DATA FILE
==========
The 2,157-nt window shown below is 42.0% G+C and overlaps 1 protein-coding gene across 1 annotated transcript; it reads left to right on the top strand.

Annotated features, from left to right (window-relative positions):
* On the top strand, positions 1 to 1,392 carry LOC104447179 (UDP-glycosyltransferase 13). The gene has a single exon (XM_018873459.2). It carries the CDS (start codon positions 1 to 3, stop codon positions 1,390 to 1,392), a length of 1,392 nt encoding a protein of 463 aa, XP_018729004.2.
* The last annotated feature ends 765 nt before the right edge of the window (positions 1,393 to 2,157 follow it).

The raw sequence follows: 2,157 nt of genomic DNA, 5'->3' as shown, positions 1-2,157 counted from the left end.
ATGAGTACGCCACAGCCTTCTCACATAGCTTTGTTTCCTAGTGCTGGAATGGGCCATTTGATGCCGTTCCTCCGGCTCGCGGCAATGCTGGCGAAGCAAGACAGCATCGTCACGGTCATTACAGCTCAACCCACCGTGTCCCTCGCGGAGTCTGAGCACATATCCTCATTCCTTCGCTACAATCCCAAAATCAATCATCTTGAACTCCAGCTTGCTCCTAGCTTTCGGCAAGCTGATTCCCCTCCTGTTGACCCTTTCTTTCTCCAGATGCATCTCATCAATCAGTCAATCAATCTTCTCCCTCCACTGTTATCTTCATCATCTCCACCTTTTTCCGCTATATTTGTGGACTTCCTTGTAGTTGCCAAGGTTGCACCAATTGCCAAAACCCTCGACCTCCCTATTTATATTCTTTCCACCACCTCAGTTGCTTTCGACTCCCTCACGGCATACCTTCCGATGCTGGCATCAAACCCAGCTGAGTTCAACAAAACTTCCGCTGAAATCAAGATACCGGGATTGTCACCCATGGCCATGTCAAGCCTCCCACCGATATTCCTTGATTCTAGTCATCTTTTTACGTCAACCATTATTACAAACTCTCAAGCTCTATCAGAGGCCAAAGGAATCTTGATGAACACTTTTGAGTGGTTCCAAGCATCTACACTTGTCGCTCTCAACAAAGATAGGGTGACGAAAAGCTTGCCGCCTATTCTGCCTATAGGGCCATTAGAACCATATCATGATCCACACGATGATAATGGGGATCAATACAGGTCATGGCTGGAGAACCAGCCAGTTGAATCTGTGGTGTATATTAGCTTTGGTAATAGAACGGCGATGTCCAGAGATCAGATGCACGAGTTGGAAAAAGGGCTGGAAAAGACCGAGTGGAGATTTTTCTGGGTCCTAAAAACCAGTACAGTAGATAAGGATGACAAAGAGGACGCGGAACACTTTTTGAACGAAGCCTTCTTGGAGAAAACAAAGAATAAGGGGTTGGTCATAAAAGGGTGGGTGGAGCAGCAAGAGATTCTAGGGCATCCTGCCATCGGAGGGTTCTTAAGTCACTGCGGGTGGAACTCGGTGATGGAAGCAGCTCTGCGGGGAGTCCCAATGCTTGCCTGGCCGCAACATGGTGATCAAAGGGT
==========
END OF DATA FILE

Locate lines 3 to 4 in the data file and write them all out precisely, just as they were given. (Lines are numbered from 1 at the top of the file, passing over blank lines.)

* On the top strand, positions 1 to 1,392 carry LOC104447179 (UDP-glycosyltransferase 13). The gene has a single exon (XM_018873459.2). It carries the CDS (start codon positions 1 to 3, stop codon positions 1,390 to 1,392), a length of 1,392 nt encoding a protein of 463 aa, XP_018729004.2.
* The last annotated feature ends 765 nt before the right edge of the window (positions 1,393 to 2,157 follow it).